In case you’re trying to do the math, that’s an average of 1.15 twelve-cup pots of coffee brewed every day of the year – or more likely a pot and a half every day once you account for vacations, trips to Western Maryland, and sundry other reasons why I wasn’t home brewing coffee on any given day. Whoever said you can have too much of a good thing clearly didn’t have the proper appreciation for regular infusions of hot caffeine.

Newfangled technology…

After extensive deliberation, some would even say argument, with the Tennessee Department of Safety Driver’s License facility, I learned this morning that for purposes of residence verification, electronic bank statements do not meet the official definition of “bank statements.” Just as a point of clarification, it’s not as though I put my statement on a CD and took it to them. I printed the statement to show that I was, in fact, domiciled in the state. Apparently once it is actually printed out, my e-statement became defined as a “photocopy.” Who knew?

The whole idea behind getting electronic statements is so that you only need to print them when and if they are needed. It saves me filing space, it saves the bank postage, and even the environment wins, right? Looking at the fine examples of state employees running the desk at the facility, I didn’t particularly feel like getting into an argument over the finer points of what, by definition, constitutes a bank statement. It wasn’t a crowd that look to be up for a debate of the finer points of… well… anything, really. Sometimes you just need to know when you’ve made a bad investment and cut your losses. Today, the better part of valor was to roll my eyes, sigh heavily, and walk away muttering something about being surrounded by idiots.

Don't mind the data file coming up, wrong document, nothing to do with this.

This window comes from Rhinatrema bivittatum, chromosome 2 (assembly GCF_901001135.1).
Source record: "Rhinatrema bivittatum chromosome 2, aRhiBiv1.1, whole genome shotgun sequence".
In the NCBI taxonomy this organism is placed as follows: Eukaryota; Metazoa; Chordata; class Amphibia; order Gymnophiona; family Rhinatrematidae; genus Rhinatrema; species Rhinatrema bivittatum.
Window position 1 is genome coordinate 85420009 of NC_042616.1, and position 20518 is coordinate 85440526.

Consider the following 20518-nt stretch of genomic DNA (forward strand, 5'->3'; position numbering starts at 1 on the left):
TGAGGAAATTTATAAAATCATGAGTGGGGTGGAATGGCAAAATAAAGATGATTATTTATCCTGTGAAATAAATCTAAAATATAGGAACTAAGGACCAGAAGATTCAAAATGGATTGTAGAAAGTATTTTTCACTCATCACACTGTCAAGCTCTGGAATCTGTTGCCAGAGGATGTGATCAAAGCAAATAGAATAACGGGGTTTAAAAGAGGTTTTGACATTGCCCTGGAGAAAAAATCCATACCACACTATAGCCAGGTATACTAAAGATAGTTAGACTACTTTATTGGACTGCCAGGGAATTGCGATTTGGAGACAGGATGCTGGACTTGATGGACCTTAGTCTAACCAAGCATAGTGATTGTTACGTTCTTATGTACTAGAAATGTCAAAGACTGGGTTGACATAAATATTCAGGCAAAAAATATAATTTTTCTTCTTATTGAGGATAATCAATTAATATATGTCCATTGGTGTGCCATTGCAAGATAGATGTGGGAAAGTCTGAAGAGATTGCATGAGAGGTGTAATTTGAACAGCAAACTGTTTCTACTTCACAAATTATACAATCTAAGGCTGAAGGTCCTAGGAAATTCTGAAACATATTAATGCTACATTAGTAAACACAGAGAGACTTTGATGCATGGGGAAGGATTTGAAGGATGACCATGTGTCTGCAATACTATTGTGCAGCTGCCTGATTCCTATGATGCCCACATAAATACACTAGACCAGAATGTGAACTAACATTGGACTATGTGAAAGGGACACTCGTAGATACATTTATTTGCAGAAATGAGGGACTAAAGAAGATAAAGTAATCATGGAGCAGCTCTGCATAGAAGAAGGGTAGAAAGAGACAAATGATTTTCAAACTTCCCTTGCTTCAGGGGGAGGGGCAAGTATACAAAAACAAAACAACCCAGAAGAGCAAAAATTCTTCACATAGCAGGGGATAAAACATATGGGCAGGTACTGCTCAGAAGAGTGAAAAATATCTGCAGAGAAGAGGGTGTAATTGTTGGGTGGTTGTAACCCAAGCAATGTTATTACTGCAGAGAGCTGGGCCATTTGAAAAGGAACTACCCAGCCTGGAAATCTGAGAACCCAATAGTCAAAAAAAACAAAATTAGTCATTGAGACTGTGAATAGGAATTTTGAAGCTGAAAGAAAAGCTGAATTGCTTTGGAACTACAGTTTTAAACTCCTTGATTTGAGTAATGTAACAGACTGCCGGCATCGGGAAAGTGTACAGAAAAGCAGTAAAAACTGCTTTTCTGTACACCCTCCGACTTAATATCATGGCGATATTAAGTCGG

This is 2007, folks. We landed a damned man on the moon almost forty years ago. We’ve had home computers for 25 years. Email has been around for about 15. I’ve been getting electronic statements for virtually everything for at least five years. Can someone tell me why I can’t just walk up to some kind of biometric scanner, swipe my USA Identacard, scan my eyball, and have my information validated? It boggles my mind that we still insist on making these transactions on paper. Completely inefficient and bloody inconvenient. We’ll never have to worry about the Brave New World because the bleeding government will never figure out how to use the machines properly in the first place.